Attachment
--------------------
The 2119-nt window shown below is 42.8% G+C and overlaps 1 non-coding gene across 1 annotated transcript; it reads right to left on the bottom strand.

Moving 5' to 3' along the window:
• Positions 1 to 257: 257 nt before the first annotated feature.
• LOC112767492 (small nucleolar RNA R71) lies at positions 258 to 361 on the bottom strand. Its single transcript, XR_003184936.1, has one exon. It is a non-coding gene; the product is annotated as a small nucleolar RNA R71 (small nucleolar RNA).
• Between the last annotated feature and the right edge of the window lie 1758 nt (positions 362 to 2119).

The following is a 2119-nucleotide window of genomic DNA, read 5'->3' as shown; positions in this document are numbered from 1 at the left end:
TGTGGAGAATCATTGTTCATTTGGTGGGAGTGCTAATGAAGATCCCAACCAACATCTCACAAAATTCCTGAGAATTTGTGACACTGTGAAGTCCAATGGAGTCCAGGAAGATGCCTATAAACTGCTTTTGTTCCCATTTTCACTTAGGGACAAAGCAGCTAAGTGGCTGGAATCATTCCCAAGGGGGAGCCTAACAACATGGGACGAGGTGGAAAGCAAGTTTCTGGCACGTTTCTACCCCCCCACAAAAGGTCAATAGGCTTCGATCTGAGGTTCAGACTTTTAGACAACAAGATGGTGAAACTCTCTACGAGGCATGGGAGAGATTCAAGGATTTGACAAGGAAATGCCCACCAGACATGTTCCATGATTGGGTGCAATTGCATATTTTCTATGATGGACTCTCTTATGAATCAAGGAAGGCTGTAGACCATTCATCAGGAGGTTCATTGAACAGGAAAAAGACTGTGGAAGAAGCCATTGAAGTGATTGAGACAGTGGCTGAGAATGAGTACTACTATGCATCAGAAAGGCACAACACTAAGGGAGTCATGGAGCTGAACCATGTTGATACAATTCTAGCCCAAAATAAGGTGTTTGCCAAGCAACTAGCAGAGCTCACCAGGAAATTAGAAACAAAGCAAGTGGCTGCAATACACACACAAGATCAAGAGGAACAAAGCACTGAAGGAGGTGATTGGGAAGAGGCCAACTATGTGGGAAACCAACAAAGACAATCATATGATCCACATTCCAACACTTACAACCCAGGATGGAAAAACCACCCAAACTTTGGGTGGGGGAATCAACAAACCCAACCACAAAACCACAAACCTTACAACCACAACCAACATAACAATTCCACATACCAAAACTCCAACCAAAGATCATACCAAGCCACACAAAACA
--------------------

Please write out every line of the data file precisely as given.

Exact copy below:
The 2119-nt window shown below is 42.8% G+C and overlaps 1 non-coding gene across 1 annotated transcript; it reads right to left on the bottom strand.

Moving 5' to 3' along the window:
• Positions 1 to 257: 257 nt before the first annotated feature.
• LOC112767492 (small nucleolar RNA R71) lies at positions 258 to 361 on the bottom strand. Its single transcript, XR_003184936.1, has one exon. It is a non-coding gene; the product is annotated as a small nucleolar RNA R71 (small nucleolar RNA).
• Between the last annotated feature and the right edge of the window lie 1758 nt (positions 362 to 2119).

The following is a 2119-nucleotide window of genomic DNA, read 5'->3' as shown; positions in this document are numbered from 1 at the left end:
TGTGGAGAATCATTGTTCATTTGGTGGGAGTGCTAATGAAGATCCCAACCAACATCTCACAAAATTCCTGAGAATTTGTGACACTGTGAAGTCCAATGGAGTCCAGGAAGATGCCTATAAACTGCTTTTGTTCCCATTTTCACTTAGGGACAAAGCAGCTAAGTGGCTGGAATCATTCCCAAGGGGGAGCCTAACAACATGGGACGAGGTGGAAAGCAAGTTTCTGGCACGTTTCTACCCCCCCACAAAAGGTCAATAGGCTTCGATCTGAGGTTCAGACTTTTAGACAACAAGATGGTGAAACTCTCTACGAGGCATGGGAGAGATTCAAGGATTTGACAAGGAAATGCCCACCAGACATGTTCCATGATTGGGTGCAATTGCATATTTTCTATGATGGACTCTCTTATGAATCAAGGAAGGCTGTAGACCATTCATCAGGAGGTTCATTGAACAGGAAAAAGACTGTGGAAGAAGCCATTGAAGTGATTGAGACAGTGGCTGAGAATGAGTACTACTATGCATCAGAAAGGCACAACACTAAGGGAGTCATGGAGCTGAACCATGTTGATACAATTCTAGCCCAAAATAAGGTGTTTGCCAAGCAACTAGCAGAGCTCACCAGGAAATTAGAAACAAAGCAAGTGGCTGCAATACACACACAAGATCAAGAGGAACAAAGCACTGAAGGAGGTGATTGGGAAGAGGCCAACTATGTGGGAAACCAACAAAGACAATCATATGATCCACATTCCAACACTTACAACCCAGGATGGAAAAACCACCCAAACTTTGGGTGGGGGAATCAACAAACCCAACCACAAAACCACAAACCTTACAACCACAACCAACATAACAATTCCACATACCAAAACTCCAACCAAAGATCATACCAAGCCACACAAAACA